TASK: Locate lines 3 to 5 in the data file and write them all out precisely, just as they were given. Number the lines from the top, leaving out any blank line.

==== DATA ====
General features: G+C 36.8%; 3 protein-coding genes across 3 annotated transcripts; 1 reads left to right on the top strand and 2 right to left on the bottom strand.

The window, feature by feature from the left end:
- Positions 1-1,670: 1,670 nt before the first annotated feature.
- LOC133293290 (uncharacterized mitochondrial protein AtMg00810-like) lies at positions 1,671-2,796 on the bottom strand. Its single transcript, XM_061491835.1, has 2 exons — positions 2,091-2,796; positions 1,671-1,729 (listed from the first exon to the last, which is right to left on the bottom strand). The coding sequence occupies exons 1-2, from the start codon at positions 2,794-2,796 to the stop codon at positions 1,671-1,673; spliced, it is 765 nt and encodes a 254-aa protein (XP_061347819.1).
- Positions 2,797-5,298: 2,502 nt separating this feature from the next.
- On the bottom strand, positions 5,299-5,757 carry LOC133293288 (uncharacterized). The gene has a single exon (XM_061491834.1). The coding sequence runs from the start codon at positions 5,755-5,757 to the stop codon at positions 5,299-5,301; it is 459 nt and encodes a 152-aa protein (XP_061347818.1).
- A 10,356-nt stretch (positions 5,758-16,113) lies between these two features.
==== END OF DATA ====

- Positions 1-1,670: 1,670 nt before the first annotated feature.
- LOC133293290 (uncharacterized mitochondrial protein AtMg00810-like) lies at positions 1,671-2,796 on the bottom strand. Its single transcript, XM_061491835.1, has 2 exons — positions 2,091-2,796; positions 1,671-1,729 (listed from the first exon to the last, which is right to left on the bottom strand). The coding sequence occupies exons 1-2, from the start codon at positions 2,794-2,796 to the stop codon at positions 1,671-1,673; spliced, it is 765 nt and encodes a 254-aa protein (XP_061347819.1).
- Positions 2,797-5,298: 2,502 nt separating this feature from the next.